It played really well! I was worried that it wouldn’t translate over video, but the kids reacted to it just like a live show! I’m not sure that the gag belongs in the cup and dice routine, it worked there, but there’s probably a better place. I think I’m going to keep them within arm’s reach for all of my virtual kid/family magic shows
One of the things I like about doing virtual shows is that I can do stuff in my show that I couldn’t possibly do in an in person magic show. I also think that’s one of the key things to doing a virtual show is having elements that separate it from your in person magic show.
I do a little bit with thought bubbles in my virtual show, that really wouldn’t play at an in person show with physical signs for the thought bubbles.
When I hopefully return to doing mostly in person shows, I’m going to miss some of things that I could do in virtual shows.
Last week I moved my show downstairs from the office to the living room. The main reason was I had daytime shows and I share an office with my wife. It turns out I prefer doing the show in the living room, it’s a lot less cramped than in the office. While I don’t use the extra space, it’s nice to not feel confined.
I’ve also been tweaking my set up and I added a formal holder for my ipad. It’s a holder that connects to camera tripod. Before I just taped it to the camera’s tripod. I really like this holder, it’s much easier to set up and take down, also it’s a lot more versatile with the placement in the room.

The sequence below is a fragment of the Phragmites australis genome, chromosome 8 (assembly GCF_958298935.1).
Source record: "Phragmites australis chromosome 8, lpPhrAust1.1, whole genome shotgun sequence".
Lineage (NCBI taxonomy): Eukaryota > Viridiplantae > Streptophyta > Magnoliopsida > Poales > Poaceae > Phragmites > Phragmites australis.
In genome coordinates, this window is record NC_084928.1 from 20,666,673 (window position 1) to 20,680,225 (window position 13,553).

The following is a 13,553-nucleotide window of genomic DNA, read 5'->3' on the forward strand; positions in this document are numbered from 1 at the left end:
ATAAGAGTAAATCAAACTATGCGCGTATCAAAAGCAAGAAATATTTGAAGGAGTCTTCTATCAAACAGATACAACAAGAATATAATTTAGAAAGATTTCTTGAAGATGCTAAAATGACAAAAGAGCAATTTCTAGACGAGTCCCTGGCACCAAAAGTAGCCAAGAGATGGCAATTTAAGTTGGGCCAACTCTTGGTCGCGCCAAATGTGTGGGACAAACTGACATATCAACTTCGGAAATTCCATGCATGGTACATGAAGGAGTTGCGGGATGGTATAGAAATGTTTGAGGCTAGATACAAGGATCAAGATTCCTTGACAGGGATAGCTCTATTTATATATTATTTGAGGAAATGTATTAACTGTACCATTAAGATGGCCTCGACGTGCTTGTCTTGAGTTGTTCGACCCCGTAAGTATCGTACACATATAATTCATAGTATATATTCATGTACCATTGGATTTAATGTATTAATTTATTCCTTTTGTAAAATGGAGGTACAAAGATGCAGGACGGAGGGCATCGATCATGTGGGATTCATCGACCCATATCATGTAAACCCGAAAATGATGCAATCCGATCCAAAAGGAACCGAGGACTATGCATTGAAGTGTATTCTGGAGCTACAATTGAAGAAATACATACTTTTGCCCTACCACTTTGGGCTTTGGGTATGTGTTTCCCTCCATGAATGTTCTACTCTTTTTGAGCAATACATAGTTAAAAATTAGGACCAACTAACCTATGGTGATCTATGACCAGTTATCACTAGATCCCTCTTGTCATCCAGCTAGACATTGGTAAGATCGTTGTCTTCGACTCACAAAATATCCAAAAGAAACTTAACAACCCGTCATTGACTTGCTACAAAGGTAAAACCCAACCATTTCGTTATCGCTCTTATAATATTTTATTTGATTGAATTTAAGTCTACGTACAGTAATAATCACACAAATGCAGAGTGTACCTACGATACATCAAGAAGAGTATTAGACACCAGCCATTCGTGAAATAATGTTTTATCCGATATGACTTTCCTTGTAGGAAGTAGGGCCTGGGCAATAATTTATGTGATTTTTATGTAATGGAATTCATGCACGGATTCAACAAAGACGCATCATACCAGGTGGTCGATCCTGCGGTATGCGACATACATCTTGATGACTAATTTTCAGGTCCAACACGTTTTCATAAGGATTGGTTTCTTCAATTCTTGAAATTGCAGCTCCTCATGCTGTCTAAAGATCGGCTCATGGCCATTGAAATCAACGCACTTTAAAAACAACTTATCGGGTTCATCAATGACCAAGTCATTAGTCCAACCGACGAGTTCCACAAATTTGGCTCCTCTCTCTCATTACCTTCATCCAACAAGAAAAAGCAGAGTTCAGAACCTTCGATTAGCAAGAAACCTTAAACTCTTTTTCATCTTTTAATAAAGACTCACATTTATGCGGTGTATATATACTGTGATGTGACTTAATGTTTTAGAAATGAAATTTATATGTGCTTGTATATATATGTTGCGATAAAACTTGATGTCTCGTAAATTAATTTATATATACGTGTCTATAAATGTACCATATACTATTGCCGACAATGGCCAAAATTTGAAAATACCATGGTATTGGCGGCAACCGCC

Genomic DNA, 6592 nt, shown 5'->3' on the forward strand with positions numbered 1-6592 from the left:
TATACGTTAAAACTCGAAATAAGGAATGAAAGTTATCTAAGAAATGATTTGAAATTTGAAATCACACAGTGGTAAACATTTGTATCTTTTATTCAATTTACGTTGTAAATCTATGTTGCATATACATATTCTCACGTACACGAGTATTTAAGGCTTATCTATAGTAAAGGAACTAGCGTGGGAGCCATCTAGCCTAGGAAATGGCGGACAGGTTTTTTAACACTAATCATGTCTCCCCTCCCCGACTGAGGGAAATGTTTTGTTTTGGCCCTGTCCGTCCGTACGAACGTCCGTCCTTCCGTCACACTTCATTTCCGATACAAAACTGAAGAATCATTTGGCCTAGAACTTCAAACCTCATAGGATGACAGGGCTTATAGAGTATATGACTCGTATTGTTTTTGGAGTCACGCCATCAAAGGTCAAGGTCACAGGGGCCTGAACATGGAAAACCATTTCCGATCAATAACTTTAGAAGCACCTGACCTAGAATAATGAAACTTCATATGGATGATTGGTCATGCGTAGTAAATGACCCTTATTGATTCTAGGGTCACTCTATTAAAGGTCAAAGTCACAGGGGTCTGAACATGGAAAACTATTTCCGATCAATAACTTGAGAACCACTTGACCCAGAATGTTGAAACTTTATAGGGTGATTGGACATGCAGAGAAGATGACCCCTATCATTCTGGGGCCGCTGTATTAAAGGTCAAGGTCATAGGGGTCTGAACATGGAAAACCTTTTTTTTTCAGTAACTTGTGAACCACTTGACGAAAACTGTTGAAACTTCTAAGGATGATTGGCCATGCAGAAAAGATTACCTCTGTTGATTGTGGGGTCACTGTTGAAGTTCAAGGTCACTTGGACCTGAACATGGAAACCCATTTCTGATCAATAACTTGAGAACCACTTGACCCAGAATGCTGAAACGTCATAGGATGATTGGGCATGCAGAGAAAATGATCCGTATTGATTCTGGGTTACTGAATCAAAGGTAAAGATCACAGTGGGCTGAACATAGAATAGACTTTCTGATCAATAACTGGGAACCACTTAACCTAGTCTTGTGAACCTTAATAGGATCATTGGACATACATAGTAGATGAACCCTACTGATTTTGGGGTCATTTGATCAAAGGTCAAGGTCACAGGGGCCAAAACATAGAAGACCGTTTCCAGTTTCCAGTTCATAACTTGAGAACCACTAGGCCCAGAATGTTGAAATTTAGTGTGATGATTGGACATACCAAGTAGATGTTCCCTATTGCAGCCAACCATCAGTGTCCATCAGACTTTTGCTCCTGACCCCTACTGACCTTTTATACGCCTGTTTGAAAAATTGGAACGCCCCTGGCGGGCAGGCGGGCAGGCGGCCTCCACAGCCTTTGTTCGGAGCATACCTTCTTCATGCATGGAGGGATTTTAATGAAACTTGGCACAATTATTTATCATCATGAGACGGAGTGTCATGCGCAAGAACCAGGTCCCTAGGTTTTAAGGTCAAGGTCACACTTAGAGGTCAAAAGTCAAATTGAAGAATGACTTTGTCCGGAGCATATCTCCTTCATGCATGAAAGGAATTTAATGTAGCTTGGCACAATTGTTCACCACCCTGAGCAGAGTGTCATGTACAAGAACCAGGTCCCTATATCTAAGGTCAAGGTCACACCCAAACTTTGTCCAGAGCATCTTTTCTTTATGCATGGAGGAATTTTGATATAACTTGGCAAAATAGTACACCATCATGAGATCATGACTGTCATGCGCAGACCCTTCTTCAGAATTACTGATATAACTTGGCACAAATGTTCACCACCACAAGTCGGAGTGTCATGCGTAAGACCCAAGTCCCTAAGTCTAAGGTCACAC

For me when creating a virtual show’s studio I acquire things as needed. Some people would find a list of things and buy the whole list. I don’t like that approach, as you’ll end up with things you don’t need. I wait till I have or forsee a need then fill it. This seems to work well for me, your results may vary.
One thing that I’ve always enjoyed is seeing people’s set up inside their cases and tables. We all have fairly unique ways of solving logistical problems. A few days ago I posted about the shelf that I added to my table. Here’s my view of how my props are set up:
I’m really liking the shelf under the table. Today I’m going to look into adding some casters to the bottom of the table so it’s easier to move in and out of position. I’m not sure if that would make the table want to roll around during s something like the shell game. It looks like I can get a set of casters for about $10, so I’ll give it a try…
After yesterday’s post about the offensive magic routine, it made me wonder why magicians fight so hard for things that have aged out of being acceptable. Is it that they fear having to learn something new?